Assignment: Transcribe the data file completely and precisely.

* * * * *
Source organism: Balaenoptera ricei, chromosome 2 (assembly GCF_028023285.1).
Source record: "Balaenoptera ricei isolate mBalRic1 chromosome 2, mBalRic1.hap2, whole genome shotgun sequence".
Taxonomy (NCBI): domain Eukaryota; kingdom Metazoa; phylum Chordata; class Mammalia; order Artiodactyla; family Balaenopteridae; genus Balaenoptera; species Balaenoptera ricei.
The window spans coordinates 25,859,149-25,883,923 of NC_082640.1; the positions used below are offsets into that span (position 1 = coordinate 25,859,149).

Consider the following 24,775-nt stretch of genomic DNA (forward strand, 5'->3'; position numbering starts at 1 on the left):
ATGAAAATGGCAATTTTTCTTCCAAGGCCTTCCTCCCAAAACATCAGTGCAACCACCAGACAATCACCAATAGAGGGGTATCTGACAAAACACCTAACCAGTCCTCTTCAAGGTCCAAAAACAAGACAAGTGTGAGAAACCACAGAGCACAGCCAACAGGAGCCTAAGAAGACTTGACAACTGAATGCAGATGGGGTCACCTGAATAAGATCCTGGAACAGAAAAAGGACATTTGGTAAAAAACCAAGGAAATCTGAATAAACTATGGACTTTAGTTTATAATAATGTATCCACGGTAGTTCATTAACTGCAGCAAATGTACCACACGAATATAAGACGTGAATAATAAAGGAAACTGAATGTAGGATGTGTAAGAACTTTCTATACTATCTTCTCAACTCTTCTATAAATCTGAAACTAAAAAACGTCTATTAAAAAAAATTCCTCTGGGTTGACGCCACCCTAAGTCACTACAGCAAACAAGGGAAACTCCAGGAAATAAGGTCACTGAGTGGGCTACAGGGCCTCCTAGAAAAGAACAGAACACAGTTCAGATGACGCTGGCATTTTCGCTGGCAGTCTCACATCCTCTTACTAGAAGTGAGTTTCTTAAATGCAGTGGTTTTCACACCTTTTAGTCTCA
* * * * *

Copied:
Source organism: Balaenoptera ricei, chromosome 2 (assembly GCF_028023285.1).
Source record: "Balaenoptera ricei isolate mBalRic1 chromosome 2, mBalRic1.hap2, whole genome shotgun sequence".
Taxonomy (NCBI): domain Eukaryota; kingdom Metazoa; phylum Chordata; class Mammalia; order Artiodactyla; family Balaenopteridae; genus Balaenoptera; species Balaenoptera ricei.
The window spans coordinates 25,859,149-25,883,923 of NC_082640.1; the positions used below are offsets into that span (position 1 = coordinate 25,859,149).

Consider the following 24,775-nt stretch of genomic DNA (forward strand, 5'->3'; position numbering starts at 1 on the left):
ATGAAAATGGCAATTTTTCTTCCAAGGCCTTCCTCCCAAAACATCAGTGCAACCACCAGACAATCACCAATAGAGGGGTATCTGACAAAACACCTAACCAGTCCTCTTCAAGGTCCAAAAACAAGACAAGTGTGAGAAACCACAGAGCACAGCCAACAGGAGCCTAAGAAGACTTGACAACTGAATGCAGATGGGGTCACCTGAATAAGATCCTGGAACAGAAAAAGGACATTTGGTAAAAAACCAAGGAAATCTGAATAAACTATGGACTTTAGTTTATAATAATGTATCCACGGTAGTTCATTAACTGCAGCAAATGTACCACACGAATATAAGACGTGAATAATAAAGGAAACTGAATGTAGGATGTGTAAGAACTTTCTATACTATCTTCTCAACTCTTCTATAAATCTGAAACTAAAAAACGTCTATTAAAAAAAATTCCTCTGGGTTGACGCCACCCTAAGTCACTACAGCAAACAAGGGAAACTCCAGGAAATAAGGTCACTGAGTGGGCTACAGGGCCTCCTAGAAAAGAACAGAACACAGTTCAGATGACGCTGGCATTTTCGCTGGCAGTCTCACATCCTCTTACTAGAAGTGAGTTTCTTAAATGCAGTGGTTTTCACACCTTTTAGTCTCA